In 1948 prime minister Clement Attlee’s reforming Labour government was poised to introduce legal aid. The Gazette did record an event involving an aspiring woman lawyer, though it took a detail of her marriage to achieve such coverage. The October report runs: ‘In the Honours Examinations held in June 1948, Miss Dorothy Clare Waine was the only candidate placed in the First Class, and was awarded the Clement’s Inn Prize.’ The report noted that she had since married another prize winner, the only First in March’s exams, Mr JH Craik: ‘Thus establishing a family record which we have little hesitation in saying that none of our readers is likely to be able to beat… a unique distinction.’ 

When the Law Society Council voted to alter its rules to admit women in 1919, the vote had been convincing at 50 in favour and 33 against. But not all rules related to the Law Society’s Hall (as its Chancery Lane headquarters was then called) had changed. A growing number of women solicitors and female guests were running up against arcane etiquette relating to Chancery Lane’s dining and social facilities. A woman solicitor could bring her non-lawyer husband to lunch, but not a non-lawyer woman guest; and a male lawyer could bring neither a non-lawyer wife nor a woman guest.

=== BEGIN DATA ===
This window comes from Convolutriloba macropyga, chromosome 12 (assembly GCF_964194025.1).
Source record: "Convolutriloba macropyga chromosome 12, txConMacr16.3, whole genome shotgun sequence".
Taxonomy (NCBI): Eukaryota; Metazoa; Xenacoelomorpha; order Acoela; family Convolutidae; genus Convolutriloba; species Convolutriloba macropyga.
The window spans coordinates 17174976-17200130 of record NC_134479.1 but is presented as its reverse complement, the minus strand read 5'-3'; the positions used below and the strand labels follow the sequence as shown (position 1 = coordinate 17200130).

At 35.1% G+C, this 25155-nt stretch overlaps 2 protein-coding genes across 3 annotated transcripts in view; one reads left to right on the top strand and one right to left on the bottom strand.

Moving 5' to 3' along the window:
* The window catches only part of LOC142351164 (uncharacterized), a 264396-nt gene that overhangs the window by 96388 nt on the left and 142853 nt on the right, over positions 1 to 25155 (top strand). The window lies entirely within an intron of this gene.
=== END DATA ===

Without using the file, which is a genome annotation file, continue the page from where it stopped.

Just before the 1960s started to swing, the solution reached by the Council – which would not welcome its first woman member until 1977 – was not a rule change, but the creation of the Ladies’ Annexe. In contrast to the grudging provision of toilets in the 1920s, the Ladies’ Annexe aimed at making a real impact (see box, above). 

The Gazette’s editor made the annexe the lead item in April 1961: ‘It is expected that for a time there may be a rush of ladies to see inside the walls of the once Forbidden City,’ the editorial gushed, ‘and I have been asked to say that tables must be booked for lunch in the ladies’ dining room. In addition to a dining room, the new accommodation includes a bar, lounge, powder room and cloak-room.’